In the 1920s, a Northern Cape farmer dug up some of the remains of previous workers — some of whom had been slaves — on the land. He brought them to the University of Cape Town. The journey of those bones back to the land of their birth is a cautionary tale about the wrongs of research — and about setting them right.
This story begins with an archive audit at the University of Cape Town’s department of human biology. The audit reveals the remains of 11 human skeletons that had been unethically obtained and used for study many decades earlier. It becomes a stock-taking and place-making moment in the life of the department. A multi-disciplinary team of academics sets about rehumanising the San and Khoi remains, consulting with their ancestors – both past and present – and restoring dignity to the bones.
Called the Sutherland Reburials Project, the process enabled the university to attempt to provide an ethical model of redress and social justice through science. We asked the project’s Dr Victoria Gibbon to tell us more…
How did you rediscover the skeletons and the ethical dilemma?
Globally, the historical unethical procurement and use of skeletal remains is something that haunts biological anthropology. In 2017, there were several South African initiatives to drive a process to distinguish between ethical and unethical procurement of human remains in universities and museums – and to discuss restitution.
I returned to the University of Cape Town (UCT) and examined the Human Skeletal Repository records. Unfortunately, I found 11 individuals with known names or dates of deaths or which were known to the donor in life. The research suggested these remains should not be at the university.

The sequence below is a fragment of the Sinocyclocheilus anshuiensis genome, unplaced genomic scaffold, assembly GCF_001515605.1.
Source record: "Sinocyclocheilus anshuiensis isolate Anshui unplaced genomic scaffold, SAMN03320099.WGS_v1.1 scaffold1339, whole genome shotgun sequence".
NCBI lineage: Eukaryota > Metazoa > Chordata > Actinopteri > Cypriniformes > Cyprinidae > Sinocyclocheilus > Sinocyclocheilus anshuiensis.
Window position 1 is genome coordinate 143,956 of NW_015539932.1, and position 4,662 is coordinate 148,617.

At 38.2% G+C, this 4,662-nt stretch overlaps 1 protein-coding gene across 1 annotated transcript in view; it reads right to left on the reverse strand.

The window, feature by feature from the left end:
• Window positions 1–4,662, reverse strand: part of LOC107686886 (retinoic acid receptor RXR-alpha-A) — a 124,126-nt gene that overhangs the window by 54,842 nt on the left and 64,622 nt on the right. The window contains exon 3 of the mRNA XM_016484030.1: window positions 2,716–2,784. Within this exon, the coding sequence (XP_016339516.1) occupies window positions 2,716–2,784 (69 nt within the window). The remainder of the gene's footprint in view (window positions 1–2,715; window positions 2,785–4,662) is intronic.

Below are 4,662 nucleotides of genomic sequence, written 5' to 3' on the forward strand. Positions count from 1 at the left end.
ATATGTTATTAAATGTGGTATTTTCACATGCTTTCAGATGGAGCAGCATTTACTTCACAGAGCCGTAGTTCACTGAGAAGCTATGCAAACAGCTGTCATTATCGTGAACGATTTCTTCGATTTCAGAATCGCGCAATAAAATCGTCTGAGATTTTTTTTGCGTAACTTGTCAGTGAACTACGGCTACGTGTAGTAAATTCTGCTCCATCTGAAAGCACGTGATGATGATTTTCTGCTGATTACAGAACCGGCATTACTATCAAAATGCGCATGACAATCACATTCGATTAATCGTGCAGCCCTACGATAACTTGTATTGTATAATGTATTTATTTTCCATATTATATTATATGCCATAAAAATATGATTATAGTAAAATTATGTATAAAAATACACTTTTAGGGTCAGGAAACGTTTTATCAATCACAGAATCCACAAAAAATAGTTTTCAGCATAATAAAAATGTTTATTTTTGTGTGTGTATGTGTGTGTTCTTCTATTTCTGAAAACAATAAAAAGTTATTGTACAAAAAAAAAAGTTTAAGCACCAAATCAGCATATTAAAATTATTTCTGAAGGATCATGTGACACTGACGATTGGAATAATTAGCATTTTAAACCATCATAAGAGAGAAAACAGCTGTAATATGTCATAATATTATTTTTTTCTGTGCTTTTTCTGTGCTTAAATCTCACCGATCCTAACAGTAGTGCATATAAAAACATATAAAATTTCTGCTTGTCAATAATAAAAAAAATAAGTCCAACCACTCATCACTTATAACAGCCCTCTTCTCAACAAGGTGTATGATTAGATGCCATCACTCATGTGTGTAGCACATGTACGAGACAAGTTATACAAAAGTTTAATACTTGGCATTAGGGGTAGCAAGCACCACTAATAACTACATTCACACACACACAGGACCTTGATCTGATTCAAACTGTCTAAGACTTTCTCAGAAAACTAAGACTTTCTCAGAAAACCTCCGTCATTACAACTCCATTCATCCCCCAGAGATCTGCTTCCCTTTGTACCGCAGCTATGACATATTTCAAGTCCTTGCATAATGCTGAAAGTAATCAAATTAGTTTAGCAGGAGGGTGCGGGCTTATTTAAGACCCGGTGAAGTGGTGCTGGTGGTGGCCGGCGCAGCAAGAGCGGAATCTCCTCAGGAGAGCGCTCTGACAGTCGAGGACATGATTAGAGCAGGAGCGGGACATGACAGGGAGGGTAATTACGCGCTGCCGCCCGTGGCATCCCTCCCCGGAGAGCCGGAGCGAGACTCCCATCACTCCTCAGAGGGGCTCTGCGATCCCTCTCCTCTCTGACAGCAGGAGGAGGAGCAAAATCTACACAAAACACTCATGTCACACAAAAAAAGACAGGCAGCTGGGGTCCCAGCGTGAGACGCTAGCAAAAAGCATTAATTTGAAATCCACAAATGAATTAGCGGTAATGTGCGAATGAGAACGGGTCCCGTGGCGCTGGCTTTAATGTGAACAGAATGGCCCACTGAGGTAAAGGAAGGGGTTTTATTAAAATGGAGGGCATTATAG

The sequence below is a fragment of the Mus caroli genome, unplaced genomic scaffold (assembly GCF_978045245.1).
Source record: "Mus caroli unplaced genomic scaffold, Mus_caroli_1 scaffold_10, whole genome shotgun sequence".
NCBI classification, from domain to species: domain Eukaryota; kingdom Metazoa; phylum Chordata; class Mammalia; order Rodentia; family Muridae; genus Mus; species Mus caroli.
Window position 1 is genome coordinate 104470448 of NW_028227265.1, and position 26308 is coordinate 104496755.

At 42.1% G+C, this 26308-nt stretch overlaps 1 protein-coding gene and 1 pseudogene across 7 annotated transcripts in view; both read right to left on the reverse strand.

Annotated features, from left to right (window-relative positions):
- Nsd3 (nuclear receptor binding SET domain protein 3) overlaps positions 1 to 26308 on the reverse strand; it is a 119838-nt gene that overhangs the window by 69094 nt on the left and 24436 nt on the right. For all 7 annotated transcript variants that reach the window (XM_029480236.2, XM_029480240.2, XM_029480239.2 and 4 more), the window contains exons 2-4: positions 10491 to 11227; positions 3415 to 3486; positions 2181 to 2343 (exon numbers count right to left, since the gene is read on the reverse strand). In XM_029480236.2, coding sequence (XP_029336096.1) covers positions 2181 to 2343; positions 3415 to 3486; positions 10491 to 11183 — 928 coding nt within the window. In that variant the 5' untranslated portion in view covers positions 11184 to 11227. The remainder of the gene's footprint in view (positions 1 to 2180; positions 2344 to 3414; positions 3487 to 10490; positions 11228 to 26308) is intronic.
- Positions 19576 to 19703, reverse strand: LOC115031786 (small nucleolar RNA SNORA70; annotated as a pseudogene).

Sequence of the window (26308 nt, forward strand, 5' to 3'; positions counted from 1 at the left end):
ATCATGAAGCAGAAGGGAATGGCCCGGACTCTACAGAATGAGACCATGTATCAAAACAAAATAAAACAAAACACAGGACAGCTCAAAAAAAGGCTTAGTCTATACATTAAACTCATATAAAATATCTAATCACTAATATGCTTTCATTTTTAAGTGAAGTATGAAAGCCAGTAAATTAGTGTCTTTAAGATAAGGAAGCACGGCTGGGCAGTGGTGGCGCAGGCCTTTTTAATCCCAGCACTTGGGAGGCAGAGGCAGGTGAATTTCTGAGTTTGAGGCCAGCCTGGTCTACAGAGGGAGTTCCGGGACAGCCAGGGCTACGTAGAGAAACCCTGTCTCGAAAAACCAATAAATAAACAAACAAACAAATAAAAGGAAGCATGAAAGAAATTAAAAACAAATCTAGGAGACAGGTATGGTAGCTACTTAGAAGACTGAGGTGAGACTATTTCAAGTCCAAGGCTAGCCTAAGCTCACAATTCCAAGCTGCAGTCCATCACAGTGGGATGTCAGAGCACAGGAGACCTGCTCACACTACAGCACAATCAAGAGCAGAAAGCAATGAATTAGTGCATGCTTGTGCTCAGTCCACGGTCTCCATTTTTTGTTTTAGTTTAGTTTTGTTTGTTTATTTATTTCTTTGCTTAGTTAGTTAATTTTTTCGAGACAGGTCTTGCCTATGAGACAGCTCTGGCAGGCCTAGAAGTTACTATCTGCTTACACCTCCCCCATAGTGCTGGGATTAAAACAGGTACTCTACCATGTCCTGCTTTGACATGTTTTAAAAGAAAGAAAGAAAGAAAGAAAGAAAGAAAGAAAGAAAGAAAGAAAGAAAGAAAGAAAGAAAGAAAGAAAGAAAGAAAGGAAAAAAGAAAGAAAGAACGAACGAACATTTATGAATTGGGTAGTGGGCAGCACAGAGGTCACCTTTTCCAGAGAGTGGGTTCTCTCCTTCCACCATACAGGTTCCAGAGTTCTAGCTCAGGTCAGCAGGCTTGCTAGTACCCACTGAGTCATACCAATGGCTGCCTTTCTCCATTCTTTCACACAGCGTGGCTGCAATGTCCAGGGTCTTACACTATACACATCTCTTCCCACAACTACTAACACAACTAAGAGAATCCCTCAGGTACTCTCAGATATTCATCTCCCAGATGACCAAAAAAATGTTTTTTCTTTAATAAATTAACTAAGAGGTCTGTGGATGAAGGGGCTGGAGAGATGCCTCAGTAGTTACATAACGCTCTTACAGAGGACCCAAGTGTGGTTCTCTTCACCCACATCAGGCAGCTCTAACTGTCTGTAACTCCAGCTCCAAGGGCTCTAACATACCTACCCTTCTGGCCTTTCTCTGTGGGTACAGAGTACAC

Fast forward to 2018 after a lengthy process of figuring out a way forward. With the university’s Office of Inclusivity and Change we have embarked on the initial phase of the restitution project. Of the 11 unethically procured sets of remains, nine are from the town of Sutherland in the Northern Cape. We decided to start there.
The records indicate that in the 1920s a farm owner dug up remains from the worker burial ground on a Kruisrivier farm and brought them to UCT. The records further indicate that some of these individuals had been hunter-gatherers who were captured and forced into labour on the farm. They state one was possibly murdered, others were elderly, and some died of illness.
“The farmer could take their freedom and force them to work but could not take their spirit and culture.”Victoria Gibbon
My focus was to return them to their resting place because the way these people were brought to the university was wrong. I never imagined to what extent the Sutherland families would bring me on a journey with them to share knowledge from the past.
What was it that made this so particular in terms of a model to seek redress?
I have reflected on why this process was so unique and positive. What did we do differently? My feeling is there are three key aspects which shifted power and blame. When I informed my seniors, the immediate response was to place a moratorium on access. To physically seal and remove these individuals from the repository and place the power to study and unseal in the hands of the families.
The second moment was when I was introduced to Deputy Vice Chancellor of Transformation Professor Loretta Feris. An environmental lawyer, she has a passion for social justice and agreed to lead the project. Through her, UCT publicly took responsibility for the injustice in 1920 and committed to addressing it through a meaningful process of restitution.